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Siemens is a very informed analyst/practitioner/interlocutor regarding MOOCs, and it is a pleasure to engage with a person who clearly sees the pros and cons of the fast evolving MOOCs phenomenon, and especially the importance of viewing them from multiple perspectives (from the pedagogical through to the political-economic). I also recommend that you take a look at his reflections on his talk (‘Neoliberalism and MOOCs: Amplifying nonsense’) via the elearnspace blog, which includes this statement:

In recent presentations, I’ve been positioning MOOCs in terms of the complexification of higher education…. The argument is simple: Much of today’s economy is knowledge-based. In a knowledge economy, we need to be learning constantly. Universities have failed to recognize the pent-up demand for learning as the economy has diversified and society has become more complex and interconnected. As a consequence, the internet has contributed by creating a shadow education system where learners learn on their own and through social networks. MOOCs reflect society’s transition to a knowledge economy and reveal the inadequacy of existing university models to meet learner’s needs.

Following a perfectly timed (weather-wise) reception on the rooftop of our Education Building, we spent a full day engaging with the MOOCs phenomenon from a range of perspectives.  Michael Gaebel of the European University Association (EUA) and I laid some context for the day’s discussions. Michael’s slides are available here:

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It’s worth noting that Gaebel is in charge of the EUA’s task force on MOOCs.

We then heard from representatives of EdX (Howard Lurie) and Coursera (Pang Wei Koh) about the ‘Place of Europe’ in their emerging global strategies. While there was a lot of information conveyed in these two informative talks and Q&A sessions, it is clear that Europe plays a very important part in the global strategies of EdX and Coursera. European universities are increasingly interested in engaging with these two platforms, and in so engaging with the platforms European universities are simultaneously altering the DNA of said platforms.  European universities bring with them particular understandings and approaches to online education, lifelong learning, credit transfer, inter-institutional cooperation, outreach/public service, governance, and capacity building. The linguistic dimensions of the MOOCs on offer have helped these two platforms grapple with multiple language matters both in Europe, but also in the vast post-colonial worlds Europe has footprints in. Indeed there is a structural logic for engaging with European universities in the early phase of truly global platform development as US universities are unilingual.

DillenbourgJune2013We then dug deep into the Euro MOOCs theme via a fascinating talk by Pierre Dillenbourg who spoke about the École Polytechnique Fédérale de Lausanne Experience with MOOCs (Situated in the European Context). While we never recorded his talk, see below for his informative slides, as well as another of his presentations from an early June Euro MOOCs summit:

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Linda Jorn (UW-Madison) and Pang Wei Koh (Coursera) ably responded to Dillenbourg’s informative presentation. Dillenbourg and others at EPFL are active and critically engaged practitioners regarding MOOCs. Their work with MOOCs seems to be situated in historic perspective, and taken very seriously regarding course vetting and development and learning analytics. It is no surprise, then, that EPFL is an emerging centre of dialogue and debate regarding European MOOCs. As noted in the photo of Dillenbourg above, their philosophy regarding MOOCs is it is “Better be an actor than a spectator.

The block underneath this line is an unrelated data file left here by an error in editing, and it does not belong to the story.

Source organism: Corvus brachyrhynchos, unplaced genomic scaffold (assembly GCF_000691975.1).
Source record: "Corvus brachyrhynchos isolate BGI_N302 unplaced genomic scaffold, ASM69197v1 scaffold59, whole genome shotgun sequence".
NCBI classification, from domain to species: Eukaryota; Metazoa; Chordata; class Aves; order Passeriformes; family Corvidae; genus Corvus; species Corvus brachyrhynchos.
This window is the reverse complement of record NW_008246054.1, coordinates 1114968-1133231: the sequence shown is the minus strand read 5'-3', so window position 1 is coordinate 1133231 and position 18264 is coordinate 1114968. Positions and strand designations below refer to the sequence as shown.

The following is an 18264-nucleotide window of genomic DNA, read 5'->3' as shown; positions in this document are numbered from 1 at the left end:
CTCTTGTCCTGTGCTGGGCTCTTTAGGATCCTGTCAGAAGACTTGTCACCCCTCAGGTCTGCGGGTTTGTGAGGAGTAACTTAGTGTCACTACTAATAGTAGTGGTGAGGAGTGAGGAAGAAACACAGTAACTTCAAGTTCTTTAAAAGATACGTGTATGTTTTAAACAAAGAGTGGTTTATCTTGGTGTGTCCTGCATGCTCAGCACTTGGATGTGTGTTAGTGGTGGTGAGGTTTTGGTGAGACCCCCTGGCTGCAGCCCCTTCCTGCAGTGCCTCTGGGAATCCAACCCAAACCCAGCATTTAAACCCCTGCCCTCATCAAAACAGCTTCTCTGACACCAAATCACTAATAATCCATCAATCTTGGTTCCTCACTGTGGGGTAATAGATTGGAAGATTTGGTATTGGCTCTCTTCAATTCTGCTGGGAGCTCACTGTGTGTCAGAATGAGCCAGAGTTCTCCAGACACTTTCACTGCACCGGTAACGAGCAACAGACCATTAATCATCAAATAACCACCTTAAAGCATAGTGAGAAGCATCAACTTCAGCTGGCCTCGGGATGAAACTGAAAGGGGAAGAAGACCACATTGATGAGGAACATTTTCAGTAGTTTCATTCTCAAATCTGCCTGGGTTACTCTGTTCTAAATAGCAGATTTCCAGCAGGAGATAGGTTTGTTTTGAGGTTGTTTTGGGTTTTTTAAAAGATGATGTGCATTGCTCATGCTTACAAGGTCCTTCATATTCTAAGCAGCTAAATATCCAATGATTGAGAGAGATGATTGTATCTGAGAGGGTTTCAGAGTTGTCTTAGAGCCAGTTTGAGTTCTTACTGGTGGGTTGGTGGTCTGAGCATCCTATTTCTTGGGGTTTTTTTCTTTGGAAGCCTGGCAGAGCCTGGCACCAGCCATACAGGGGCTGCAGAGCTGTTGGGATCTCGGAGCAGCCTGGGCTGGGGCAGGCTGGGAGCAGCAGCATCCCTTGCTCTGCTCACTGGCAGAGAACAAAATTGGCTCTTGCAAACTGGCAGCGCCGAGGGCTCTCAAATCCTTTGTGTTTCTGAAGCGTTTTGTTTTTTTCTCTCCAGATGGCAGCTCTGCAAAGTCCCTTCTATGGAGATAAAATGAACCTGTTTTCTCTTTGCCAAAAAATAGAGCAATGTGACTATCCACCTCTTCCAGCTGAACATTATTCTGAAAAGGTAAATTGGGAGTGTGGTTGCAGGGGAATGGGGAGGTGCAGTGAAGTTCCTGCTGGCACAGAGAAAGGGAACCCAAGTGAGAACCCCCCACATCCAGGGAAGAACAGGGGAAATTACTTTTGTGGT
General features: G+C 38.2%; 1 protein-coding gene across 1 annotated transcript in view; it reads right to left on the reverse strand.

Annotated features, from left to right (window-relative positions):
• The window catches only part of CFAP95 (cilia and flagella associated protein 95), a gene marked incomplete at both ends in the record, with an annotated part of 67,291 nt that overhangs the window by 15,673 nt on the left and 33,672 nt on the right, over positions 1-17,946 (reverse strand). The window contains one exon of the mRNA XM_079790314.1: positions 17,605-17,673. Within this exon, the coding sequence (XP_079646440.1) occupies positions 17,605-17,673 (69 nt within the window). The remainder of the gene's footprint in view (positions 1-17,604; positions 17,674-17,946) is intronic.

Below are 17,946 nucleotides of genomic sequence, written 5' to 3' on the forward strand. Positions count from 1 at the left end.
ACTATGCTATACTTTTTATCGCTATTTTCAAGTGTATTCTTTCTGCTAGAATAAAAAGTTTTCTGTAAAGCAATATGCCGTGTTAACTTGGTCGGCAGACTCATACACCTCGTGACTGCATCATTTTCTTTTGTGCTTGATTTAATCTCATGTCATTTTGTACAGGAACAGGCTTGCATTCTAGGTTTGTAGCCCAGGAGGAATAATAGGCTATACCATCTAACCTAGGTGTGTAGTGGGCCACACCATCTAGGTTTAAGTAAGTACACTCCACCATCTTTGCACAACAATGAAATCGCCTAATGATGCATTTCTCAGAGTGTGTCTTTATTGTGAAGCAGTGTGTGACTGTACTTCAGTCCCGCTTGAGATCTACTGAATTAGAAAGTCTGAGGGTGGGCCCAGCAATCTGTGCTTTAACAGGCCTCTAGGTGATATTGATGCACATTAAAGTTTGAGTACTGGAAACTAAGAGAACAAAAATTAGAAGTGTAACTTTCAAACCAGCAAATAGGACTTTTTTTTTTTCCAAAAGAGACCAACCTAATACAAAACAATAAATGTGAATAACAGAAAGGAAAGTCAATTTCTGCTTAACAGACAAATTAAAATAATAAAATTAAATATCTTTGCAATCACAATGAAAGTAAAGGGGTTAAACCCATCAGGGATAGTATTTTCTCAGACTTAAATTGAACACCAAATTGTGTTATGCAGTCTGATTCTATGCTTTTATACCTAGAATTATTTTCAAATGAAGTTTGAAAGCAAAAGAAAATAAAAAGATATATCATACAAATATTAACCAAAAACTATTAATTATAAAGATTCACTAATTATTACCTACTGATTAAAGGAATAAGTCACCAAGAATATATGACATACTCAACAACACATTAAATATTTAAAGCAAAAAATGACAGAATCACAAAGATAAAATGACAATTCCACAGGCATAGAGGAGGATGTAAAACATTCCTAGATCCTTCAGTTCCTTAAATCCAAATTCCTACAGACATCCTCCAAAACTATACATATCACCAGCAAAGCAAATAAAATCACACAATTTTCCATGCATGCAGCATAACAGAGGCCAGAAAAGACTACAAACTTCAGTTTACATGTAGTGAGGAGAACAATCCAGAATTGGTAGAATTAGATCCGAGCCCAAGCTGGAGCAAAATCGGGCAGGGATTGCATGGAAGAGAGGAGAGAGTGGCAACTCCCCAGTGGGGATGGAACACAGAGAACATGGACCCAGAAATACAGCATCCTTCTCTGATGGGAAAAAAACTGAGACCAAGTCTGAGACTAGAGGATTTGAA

A large panel discussions was then held regarding Emerging European Institutional Perspectives on MOOCs. Minister Antonio de Lecea (European Union), Michael Gaebel (European University Association), and Fernando Galán Palomares (European Students’ Union) spoke about the MOOCs phenomenon from their particular standpoints, and then Roger Dale (University of Bristol), Susan Robertson (University of Bristol), and Barbara McFadden Allen (Committee on Institutional Cooperation) responded with insight from equally diverse perspectives.

The final session involved Revisiting ‘Disruptor, Saviour, or Distractor: MOOCs and their role in higher education.’ Some time to digest Siemens’ keynote talk the night before, to get to know each other a little more, and to learn along the way, generated a variety of fascinating (I’m biased, I know, but they were!) reflections on the theme of European MOOCs in Global Context.  Amongst the many important points raised, three stand out in my mind a few weeks later while writing this summary up.

The first is that there is genuine interest in the MOOCs phenomenon in Europe. MOOCs have captured the imaginations, for good and for bad, of key European higher education stakeholders. This interest is partly driven by the US-led MOOCs juggernaut which is generating some angst and concerns in Europe. So yes, there is some concern about an initial U.S. domination of the MOOCs landscape, and the discourse about MOOCs. This said, there are many other reasons the MOOCs juggernaut is generating interest in European quarters. There is, for example, a long history of online/distance education in Europe and the MOOCs phenomenon both supports and destabilizes this movement and these historic players. European institutions of higher education also have advanced digitalization (for lack of a better word) and open education resource agendas underway on a number of levels and the MOOCs agenda has potential to sync in well with these. And European HEIs are being asked to do more and more to enhance opportunities for lifelong learning, and to build ties with alumni, and MOOCs have some potential uses on these two fronts.